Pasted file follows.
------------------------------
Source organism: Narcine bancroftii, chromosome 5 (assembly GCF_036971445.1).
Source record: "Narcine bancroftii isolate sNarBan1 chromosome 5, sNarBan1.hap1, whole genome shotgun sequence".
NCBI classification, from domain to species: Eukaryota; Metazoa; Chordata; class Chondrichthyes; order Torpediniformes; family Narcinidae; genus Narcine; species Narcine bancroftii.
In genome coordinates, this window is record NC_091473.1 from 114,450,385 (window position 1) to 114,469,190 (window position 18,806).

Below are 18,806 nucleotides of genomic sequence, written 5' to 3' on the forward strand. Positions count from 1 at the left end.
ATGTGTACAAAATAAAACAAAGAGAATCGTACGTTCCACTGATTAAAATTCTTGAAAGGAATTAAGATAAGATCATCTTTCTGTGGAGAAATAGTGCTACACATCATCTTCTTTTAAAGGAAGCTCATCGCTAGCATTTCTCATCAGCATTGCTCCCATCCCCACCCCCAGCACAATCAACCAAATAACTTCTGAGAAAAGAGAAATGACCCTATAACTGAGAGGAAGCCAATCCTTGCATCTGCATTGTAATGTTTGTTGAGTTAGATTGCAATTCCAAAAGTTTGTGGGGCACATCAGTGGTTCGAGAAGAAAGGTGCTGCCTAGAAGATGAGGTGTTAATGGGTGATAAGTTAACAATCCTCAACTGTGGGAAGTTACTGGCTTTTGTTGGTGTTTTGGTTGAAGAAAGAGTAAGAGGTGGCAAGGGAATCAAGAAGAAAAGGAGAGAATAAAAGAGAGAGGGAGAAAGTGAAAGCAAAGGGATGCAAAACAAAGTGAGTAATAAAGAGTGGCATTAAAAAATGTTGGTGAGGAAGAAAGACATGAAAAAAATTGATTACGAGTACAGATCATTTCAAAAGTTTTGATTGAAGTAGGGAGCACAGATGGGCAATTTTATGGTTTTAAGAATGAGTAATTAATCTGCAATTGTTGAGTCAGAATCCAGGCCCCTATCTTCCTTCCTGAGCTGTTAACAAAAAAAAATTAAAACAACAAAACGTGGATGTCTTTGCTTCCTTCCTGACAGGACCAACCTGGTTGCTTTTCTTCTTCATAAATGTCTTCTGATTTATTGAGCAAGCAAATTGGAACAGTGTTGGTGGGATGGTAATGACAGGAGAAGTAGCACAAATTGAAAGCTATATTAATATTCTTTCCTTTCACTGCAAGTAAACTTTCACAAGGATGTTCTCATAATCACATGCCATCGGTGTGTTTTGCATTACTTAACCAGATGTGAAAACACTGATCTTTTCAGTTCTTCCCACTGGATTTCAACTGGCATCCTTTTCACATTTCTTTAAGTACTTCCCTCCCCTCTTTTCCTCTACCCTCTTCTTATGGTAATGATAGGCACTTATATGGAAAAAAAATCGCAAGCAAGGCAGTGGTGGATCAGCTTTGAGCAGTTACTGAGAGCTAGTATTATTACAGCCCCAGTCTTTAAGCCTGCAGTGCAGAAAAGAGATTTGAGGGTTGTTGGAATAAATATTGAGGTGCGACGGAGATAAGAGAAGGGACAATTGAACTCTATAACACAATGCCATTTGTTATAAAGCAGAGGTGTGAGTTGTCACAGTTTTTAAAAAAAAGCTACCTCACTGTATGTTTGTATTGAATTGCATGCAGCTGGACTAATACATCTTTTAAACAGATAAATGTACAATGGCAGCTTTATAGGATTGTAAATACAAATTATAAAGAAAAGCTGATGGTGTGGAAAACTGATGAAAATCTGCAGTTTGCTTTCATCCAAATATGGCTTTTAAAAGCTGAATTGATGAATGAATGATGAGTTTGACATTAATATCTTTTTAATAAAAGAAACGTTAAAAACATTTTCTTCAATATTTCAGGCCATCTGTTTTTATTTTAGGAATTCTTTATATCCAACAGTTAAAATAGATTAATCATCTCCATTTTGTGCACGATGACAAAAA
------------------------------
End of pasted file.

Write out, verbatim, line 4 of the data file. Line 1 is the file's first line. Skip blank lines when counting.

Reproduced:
In genome coordinates, this window is record NC_091473.1 from 114,450,385 (window position 1) to 114,469,190 (window position 18,806).